Neural Immunity in HIV Dementia
PI: Gendelman, H. E.
The major goal of this grant is the study of the specific immunologic basis of HAD and linkages between it and other neurodegenerative disorders. This grant brings together in one organizational structure a group of scientists with expertise in areas of neurotoxicology, cellular immunology, neuropathology, neurophysiology, neuropharmacology and molecular biology, who maintain a unified focus on how MP biology affects both neurodegeneration and neuroprotection.
Neuroprotective Immunity and HIV Dementia
PI: Gendelman, H. E.
This proposal will determine cell responses in macrophages following HIV-1 infection and engagement with T cells and T cell subsets. Macrophage functions including phagocytosis, antigen presentation, intracellular killing and effector cell responses and their modulation by T cells is a focus for this work. Signal transduction pathways and mechanisms for virus-induced neurotoxicity or neuroprotection will be developed.
Nanomedicine and NeuroAIDS
PI: Gendelman, H. E.
This research proposes to investigate the biophysiological properties of monocytes and monocyte-derived macrophages that influence cell migration both across the blood-brain barrier and within the brain. The central hypothesis is that changes in ion channel expression in monocytes and macrophages following exposure to virus and immune products influences the cell's ability to change its volume and shape, thus influencing cell migration. Such events are pivotal for macrophages to enter the brain and to secrete the toxins that underlie the neuropathogenesis of HIV-1 associated dementia.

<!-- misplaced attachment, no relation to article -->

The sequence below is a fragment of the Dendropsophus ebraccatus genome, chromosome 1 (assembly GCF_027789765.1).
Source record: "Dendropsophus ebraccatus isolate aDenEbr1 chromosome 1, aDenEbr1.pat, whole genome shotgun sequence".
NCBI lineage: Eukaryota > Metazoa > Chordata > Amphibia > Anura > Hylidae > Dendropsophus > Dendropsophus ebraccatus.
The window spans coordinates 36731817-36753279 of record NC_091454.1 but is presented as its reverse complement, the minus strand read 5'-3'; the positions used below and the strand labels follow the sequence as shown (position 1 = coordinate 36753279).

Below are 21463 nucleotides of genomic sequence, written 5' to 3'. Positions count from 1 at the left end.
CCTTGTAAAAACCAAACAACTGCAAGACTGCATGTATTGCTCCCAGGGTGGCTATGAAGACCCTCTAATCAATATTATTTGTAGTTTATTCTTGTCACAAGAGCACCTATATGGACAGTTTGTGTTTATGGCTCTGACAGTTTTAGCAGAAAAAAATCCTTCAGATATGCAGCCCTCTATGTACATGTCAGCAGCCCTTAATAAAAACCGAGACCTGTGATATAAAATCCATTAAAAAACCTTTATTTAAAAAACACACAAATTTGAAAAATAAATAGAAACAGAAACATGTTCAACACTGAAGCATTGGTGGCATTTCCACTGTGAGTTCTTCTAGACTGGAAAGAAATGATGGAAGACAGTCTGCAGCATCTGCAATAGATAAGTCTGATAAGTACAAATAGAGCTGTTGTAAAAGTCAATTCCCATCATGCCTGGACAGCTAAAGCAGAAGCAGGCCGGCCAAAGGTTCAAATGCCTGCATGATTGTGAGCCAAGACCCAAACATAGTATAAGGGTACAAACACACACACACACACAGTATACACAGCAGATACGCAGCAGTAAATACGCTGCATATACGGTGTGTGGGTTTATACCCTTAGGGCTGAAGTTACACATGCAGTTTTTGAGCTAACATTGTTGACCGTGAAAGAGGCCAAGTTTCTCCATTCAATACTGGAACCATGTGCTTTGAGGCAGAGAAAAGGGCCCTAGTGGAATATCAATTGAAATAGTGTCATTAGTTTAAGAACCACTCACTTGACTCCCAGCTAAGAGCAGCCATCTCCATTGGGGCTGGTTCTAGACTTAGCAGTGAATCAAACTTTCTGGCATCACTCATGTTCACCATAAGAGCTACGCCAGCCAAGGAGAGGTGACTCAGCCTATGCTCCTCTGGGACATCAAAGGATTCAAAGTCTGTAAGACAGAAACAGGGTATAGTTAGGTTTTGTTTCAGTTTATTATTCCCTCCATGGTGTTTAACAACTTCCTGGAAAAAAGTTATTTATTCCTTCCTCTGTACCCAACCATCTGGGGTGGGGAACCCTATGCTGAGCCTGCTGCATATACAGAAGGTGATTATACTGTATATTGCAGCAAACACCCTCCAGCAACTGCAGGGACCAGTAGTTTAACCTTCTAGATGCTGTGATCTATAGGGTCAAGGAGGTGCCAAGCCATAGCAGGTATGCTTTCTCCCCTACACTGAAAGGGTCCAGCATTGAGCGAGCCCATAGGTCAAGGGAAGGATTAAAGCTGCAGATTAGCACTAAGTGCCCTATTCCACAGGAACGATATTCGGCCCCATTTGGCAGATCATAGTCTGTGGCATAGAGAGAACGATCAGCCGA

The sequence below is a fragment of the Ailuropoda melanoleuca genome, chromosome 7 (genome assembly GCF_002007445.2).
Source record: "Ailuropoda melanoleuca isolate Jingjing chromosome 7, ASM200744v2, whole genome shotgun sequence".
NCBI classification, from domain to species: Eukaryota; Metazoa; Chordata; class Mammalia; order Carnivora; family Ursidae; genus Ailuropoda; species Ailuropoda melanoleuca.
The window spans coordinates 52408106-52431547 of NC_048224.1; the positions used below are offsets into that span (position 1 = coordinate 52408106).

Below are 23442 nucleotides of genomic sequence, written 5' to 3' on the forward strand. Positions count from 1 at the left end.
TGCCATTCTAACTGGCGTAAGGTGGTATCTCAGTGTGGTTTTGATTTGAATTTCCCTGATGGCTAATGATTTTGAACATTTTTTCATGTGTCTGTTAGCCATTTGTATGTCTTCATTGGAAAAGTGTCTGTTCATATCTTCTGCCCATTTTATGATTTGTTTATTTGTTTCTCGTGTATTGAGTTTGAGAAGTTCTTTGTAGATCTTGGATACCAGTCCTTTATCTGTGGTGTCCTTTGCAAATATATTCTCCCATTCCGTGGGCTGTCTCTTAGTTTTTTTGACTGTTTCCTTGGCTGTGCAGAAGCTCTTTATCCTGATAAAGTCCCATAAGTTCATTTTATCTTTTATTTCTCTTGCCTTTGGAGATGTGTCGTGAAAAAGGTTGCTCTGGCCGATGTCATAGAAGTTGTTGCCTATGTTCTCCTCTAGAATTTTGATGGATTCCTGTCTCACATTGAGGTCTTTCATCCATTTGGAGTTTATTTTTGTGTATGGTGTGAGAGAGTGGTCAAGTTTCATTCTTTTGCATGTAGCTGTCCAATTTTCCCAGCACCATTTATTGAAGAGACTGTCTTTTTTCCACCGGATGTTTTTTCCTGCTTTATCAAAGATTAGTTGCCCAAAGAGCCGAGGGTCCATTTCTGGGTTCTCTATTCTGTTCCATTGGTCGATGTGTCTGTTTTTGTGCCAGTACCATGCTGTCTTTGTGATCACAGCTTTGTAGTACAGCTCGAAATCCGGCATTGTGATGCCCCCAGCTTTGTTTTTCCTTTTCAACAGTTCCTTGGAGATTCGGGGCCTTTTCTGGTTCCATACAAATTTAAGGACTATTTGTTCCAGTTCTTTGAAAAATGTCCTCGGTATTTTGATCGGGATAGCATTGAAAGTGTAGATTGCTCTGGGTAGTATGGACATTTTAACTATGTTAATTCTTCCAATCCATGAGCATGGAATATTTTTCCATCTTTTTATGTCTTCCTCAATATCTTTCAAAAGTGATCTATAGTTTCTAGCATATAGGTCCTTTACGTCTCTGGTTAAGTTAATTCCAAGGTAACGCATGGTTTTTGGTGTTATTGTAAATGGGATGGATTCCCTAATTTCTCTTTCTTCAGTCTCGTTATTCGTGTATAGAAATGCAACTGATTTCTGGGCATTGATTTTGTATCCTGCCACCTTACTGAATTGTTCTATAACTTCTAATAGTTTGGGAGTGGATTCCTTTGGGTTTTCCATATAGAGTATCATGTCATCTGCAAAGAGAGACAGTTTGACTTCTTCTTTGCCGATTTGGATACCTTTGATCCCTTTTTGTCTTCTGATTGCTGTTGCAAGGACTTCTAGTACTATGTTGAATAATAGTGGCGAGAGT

Targeted Neuroprotection for HIV-1 Associated Neurologic Disease
PI: Gelbard, H.; Project 2 Leader: Gendelman, H. E. (Project 2: Novel Adjunctive Therapies for NeuroAIDS)
The purpose of this core is to assist in the design of adjunctive therapeutic strategies for treatment and/or prevention of neurologic disease following human immunodeficiency virus type-one (HIV-1) infection. In this regard, purified human monocyte-derived macrophages (MDM) and MDM conditioned media (MCM) will be supplied, following HIV-1 infection and/or immune activation, to all investigators on request, within the Rochester Cooperative NeuroAIDS Drug Discovery Group (RCNDDG). In addition, promising anti-inflammatory and/or neuroprotective drugs, developed in laboratory assays or proposed, will be tested for therapeutic efficacy in a severe combined immune deficiency (SCID) mouse model of HIV-1 encephalitis (HIVE).
Nebraska Center for Nanomedicine
PI: Kabanov, A.; Co-I: Gendelman, H. E.
This proposal seeks to develop an interdisciplinary Nanomedicine Center at the University of Nebraska Medical Center (UNMC). The focus of this proposal is to develop the means to best use devices of nanoscale size to improve outcomes for cancer, neurodegenerative and cardiovascular diseases.
Cellular Mechanisms for HIV-1 Induced Neuronal Injury